Crespelle in brodo and pecora alla callara. Perfect little pancakes served in an unusual way...
I am out in Italy, mainly to put down fertiliser on the olive trees: essential if you want a good yield. Whilst we have been organic in the true sense of the word for at least 10 years I am in the process of being certified and to do requires the right sort of fertiliser. With two friends we spent a day spreading over 1000 kilos of this stuff (picture) and then a lot longer tending the branches that had been damaged in the bad winter, caused by the sheer weight of snow that fell in the region. They had over 2 metres in the space of a few days – this is the same snow that caused the avalanche in the mountains not far from us at the hotel in Rigopiano that you will have seen on the news.
But I also am out to enjoy being part of the community and I am always immensely honoured when I am invited into their homes. This last week I was invited out twice. Both times their generosity really touched me.
The first meal was for supper last Tuesday for what in England we call shrove Tuesday – the day before the start of Lent and the 40 days leading up to Easter. A time of fasting in the Christian world and the last opportunity to use up eggs and fats before embarking on the "Lenten" fast.
Here, of course, with strong catholic traditions, the day is celebrated in a somewhat grander style. There is the "Carnivale"; street parades with the local Children dressed up in their finery and come the evening they also respect the tradition of pancakes but not quite as we know it. Crepes, cooled, sprinkled with bits of the local pecorino, rolled up and then served in a meat broth. This is crespelle in brodo.
Of course no meal in Italy is ever that simple and it was preceded by the usual antipasto comprising meats, cheese and frittata (eggs fried with peppers) alongside two dishes of note that were really excellent: fried dumplings of cauliflower and fried cheese in batter. And then there was of course meat…………….
I was curious about whether they still respected the traditions of fasting over Lent. The answer was a bit mixed: yes we pay some respect to the tradition and try not to eat too much meat but we are not strict about it. And how true this was for the next day I was again out for dinner. The start of lent and I was served a traditional dish that would have been prepared by sheppards out in the pasture and cooked over an open fire.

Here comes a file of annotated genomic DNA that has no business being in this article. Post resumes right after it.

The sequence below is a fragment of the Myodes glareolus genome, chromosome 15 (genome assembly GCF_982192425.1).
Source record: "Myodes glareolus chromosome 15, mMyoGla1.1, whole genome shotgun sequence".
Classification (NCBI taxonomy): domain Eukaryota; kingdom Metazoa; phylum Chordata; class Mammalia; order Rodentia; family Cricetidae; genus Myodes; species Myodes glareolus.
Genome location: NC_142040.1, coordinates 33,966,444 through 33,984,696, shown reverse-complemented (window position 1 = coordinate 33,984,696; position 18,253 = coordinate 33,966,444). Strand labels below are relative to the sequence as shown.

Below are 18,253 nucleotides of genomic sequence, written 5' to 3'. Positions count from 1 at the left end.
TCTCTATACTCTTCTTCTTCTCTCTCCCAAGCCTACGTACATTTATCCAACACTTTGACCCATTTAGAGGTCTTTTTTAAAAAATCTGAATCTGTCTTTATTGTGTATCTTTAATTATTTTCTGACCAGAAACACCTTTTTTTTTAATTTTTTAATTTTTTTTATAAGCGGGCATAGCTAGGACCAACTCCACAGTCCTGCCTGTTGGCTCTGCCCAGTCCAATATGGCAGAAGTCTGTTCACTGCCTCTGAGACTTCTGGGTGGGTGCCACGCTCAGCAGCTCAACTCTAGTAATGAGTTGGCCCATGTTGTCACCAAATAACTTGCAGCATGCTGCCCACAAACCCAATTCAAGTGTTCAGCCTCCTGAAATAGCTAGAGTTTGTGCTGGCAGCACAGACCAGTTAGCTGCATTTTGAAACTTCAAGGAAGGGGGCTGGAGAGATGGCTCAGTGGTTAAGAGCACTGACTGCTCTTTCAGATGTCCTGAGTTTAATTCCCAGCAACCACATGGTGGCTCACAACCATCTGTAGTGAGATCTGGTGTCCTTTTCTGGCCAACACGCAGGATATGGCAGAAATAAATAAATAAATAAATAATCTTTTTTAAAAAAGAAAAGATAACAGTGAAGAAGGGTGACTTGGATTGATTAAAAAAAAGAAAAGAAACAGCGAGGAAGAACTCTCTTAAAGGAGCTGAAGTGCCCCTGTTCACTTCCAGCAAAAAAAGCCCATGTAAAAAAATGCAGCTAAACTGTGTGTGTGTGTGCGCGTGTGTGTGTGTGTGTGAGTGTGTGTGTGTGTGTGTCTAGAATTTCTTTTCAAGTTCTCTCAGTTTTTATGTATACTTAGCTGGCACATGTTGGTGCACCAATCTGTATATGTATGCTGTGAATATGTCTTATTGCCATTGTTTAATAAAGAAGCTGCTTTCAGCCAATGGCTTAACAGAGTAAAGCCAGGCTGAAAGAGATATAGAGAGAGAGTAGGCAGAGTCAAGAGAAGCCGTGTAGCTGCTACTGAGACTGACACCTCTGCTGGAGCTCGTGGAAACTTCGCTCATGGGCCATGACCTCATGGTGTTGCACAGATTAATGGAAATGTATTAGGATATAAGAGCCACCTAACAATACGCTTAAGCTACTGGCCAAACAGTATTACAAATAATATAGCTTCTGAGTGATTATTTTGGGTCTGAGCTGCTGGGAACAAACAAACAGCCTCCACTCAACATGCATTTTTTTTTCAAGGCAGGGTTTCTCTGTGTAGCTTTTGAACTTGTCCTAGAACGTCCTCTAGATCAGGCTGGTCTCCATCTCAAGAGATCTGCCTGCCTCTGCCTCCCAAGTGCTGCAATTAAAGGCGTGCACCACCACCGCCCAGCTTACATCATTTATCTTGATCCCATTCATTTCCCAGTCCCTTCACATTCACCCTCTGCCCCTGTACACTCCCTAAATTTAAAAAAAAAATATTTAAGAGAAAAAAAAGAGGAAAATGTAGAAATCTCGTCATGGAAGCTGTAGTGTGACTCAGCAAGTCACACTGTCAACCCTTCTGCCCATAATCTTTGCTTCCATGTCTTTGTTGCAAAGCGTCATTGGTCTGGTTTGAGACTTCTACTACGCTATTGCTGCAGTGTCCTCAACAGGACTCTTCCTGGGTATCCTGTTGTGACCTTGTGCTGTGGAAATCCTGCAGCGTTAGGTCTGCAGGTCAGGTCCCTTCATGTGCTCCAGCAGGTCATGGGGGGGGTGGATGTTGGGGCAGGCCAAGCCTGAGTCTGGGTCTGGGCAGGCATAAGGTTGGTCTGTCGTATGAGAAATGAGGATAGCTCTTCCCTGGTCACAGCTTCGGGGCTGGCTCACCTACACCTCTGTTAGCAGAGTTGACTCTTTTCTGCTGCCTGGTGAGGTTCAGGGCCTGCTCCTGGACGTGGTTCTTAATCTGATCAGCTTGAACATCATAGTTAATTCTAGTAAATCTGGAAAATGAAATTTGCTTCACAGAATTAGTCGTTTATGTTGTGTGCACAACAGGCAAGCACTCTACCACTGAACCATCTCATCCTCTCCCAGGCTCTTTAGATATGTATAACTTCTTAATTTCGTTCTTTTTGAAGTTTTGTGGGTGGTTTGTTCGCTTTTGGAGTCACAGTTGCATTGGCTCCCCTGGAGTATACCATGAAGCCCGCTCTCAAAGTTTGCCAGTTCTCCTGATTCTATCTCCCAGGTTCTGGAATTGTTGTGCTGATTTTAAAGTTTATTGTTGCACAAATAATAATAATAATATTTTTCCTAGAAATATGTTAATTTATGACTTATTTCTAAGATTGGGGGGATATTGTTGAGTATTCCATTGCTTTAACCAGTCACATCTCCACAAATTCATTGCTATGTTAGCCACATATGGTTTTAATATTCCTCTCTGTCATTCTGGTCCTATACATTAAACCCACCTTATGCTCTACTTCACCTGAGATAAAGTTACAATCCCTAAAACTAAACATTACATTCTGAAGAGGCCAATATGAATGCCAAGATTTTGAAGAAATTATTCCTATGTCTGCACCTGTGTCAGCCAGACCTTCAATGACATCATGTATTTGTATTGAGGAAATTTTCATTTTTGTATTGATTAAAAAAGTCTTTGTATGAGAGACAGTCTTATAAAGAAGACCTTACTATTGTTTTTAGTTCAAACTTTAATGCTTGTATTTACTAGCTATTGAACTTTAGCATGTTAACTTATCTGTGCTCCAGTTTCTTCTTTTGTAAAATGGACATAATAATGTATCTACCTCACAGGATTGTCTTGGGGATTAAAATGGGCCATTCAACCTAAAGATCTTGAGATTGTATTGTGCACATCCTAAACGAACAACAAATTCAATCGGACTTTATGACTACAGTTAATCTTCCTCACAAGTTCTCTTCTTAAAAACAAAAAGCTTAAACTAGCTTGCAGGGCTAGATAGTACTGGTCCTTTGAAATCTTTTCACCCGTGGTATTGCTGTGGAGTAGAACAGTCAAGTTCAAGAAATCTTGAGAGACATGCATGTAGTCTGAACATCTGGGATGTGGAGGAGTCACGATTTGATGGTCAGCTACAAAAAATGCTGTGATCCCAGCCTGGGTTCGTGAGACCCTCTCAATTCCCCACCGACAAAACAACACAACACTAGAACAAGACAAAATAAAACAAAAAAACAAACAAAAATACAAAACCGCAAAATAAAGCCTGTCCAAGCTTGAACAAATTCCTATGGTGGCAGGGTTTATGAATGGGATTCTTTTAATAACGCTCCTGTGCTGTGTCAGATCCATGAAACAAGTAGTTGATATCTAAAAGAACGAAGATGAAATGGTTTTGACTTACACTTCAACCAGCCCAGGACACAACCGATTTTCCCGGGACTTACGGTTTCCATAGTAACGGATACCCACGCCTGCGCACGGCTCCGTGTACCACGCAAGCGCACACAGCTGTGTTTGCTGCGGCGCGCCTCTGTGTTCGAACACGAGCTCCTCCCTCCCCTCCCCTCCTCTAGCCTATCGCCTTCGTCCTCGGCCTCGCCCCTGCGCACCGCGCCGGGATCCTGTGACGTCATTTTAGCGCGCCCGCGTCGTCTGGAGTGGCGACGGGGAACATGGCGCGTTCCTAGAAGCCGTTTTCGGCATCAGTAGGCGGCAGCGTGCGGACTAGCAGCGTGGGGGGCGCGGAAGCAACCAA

Pieces of mutton on the bone cooked in a large vat along with onions and whatever local greenery they can forage nearby and cooked slowly on an open fire for a day. Tomatoes are added just before the dish is eaten. This is pecora alla callara. I was struck by just how rarely we see mutton being used in the UK and how difficult it is to even find it available. We are missing out. It takes time to cook but with patience the meat just falls off the bone. For our first course we were served squash with barlotti beans (pictures). I was surprised to discover that the arrosticini (small kebabs that the area is famous for) are also made from mutton. One of the guests at the table had just returned from visiting relatives in Australia and was appalled to be served arrosticini by his now obviously too Australian relatives made from lamb. The others at the table tutted in symphony – how could an ex-pat be so ignorant!
Crespelle in brodo
2L chicken stock (a good stock is necessary)
3 large free-range eggs
350g 00 flour (or bread flour if you can't get 00)
150g grated Parmegiano
75g grated Pecorino
Bunch of parsley, chopped
1/4 teaspoon nutmeg
½ teaspoon salt
1 to 2 tablespoons unsalted butter
Make the pancakes: flour, milk, eggs, small amount of Parmigiano, the nutmeg and salt all placed into a food processor until well blended. Transfer to bowl, stir in parsley. Cover and set aside.
Heat a (cast iron, if you have one) frying pan and add the butter. Add enough of the pancake batter to coat the bottom of the pan. Tilt every so often and cook over medium heat. After 30 seconds flip and cook for a few seconds more until done. Remove to a plate and repeat until you use up all the batter.
Bring the stock to a boil. Place each pancake on a flat surface and sprinkle some Pecorino and Parmigiano over the top, then them up tightly (see photo). Place a few pancakes in a bowl (maybe 3 per person). Top the bowl up with your stock and sprinkle with parsley and Pecorino.